The Future of Language Learning

This day and age it’s all about technology (obviously), but I recently had an epiphany about getting students more engaged and utilizing technology for beneficial purposes in the classroom. I actually got excited thinking about all the cool tools that exist online to help students learn. In reality, I know that they won’t be as excited as I am, but I do think that just using some of the tools will expose students to what’s out there and better prepare them for using technology in their everyday lives.

Specifically, I was thinking the other day about how as a language teacher I can utilize technology to connect my students to the world and expose them to foreign languages and cultures outside of the classroom. I wanted to integrate this as part of participating in class, because there is of course no way I can teach all that I want in the short allotted time I get with the students at school. Instead of boring worksheets and more drills, I just want the students to interact with the languages and cultures they’re learning, which thankfully is very easy to do with the internet. I remember as a high schooler I never got the opportunity to learn authentic language and I had a rude awakening when I first traveled abroad and realized how much learning a language is more about learning the culture and lifestyle of the people who speak that language. This is what I want my students to understand.

So, I had some ideas to (hopefully) engage students in a more creative way than reading out of a textbook and doing worksheets at home.

1.) Twitter – students can use twitter to follow people who speak foreign language or even foreign language learning groups. They can then retweet and reply to you so that you can see them interacting with the language outside of class. You can also hashtag simple questions or discussions to get students thinking when they’re not in your class. The best part is students can follow their interest and learn words related to that.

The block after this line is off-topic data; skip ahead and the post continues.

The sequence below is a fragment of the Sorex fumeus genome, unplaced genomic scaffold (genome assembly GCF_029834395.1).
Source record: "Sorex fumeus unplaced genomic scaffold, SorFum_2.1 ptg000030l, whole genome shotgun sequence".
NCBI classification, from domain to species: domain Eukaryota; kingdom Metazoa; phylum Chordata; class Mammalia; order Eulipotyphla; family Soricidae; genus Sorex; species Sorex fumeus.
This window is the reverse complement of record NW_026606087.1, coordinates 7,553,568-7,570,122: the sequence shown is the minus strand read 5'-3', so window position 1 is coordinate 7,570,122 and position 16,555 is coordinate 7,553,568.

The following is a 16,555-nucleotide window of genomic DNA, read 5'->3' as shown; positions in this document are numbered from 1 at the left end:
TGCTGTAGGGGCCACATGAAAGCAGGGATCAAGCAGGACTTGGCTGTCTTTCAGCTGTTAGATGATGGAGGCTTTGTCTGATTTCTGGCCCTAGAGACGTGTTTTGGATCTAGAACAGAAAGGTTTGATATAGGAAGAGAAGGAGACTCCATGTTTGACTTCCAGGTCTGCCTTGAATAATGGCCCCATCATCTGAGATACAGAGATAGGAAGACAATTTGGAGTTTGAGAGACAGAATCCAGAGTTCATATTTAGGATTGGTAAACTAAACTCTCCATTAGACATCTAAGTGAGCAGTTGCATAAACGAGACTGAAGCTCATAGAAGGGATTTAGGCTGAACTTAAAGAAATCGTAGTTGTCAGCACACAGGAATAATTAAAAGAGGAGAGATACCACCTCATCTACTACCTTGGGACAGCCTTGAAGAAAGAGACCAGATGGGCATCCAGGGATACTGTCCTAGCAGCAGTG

2.) Duolingo.com – this is an amazing new website where one can learn a language simply by translating what is already published on the web. It’s free and easy to use, plus it’s motivational because you can follow friends and track your progress. I have already learned a lot on my own and for those students who really want to learn language and don’t feel satisfied with the pace of your class they can learn on their own.

3.) Smart phone apps – students can download the quizlet app and study when they’re not in your class. Even as a simple review it’s so much easier and they don’t need to bring anything with them. There are also handy translator and dictionary apps that make it easy for students to find the right word without flipping through the antiquated paper versions.

4.) Translating extension for your web browser – all web browsers have cool translating tools that you can download as extensions. Then, you simply right click a word and it will give you a definition or you can translate a whole page. This means students at lower levels can read news articles or short stories while still being able to learn a few words.

5.) Web 2.0 – blogs, wikis, podcasts and many other useful tools on the computer are really quite easy to use in class and give the same tired projects (who wants to buy more posterboard?) an exciting new spin. For example, what used to be a city project map on a large sheet of posterboard that students presented to class can now be an animated presentation with student recorded audio directions. Students enjoy blogging their writes for a quick write or recording audio on the computer in order to practice and submit oral assessments.

6.) Skype – What better way to hold a conversation with someone anywhere in the world? I haven’t used this yet in my class, but I’m hoping to skype with friends of mine from study abroad just so students can hear a native speaker. There are also websites where classrooms around the world want to connect with English speaking classrooms to practice their skills and in turn your students can talk to them in their language.

I wrote up a document to make this a participation grade of some sort, but again the idea is just to promote students’ own curiosity and interest in learning about the world. I’m not sure how to implement this yet but little by little I’m using these tools to excite students about language learning. I hope this will be successful!

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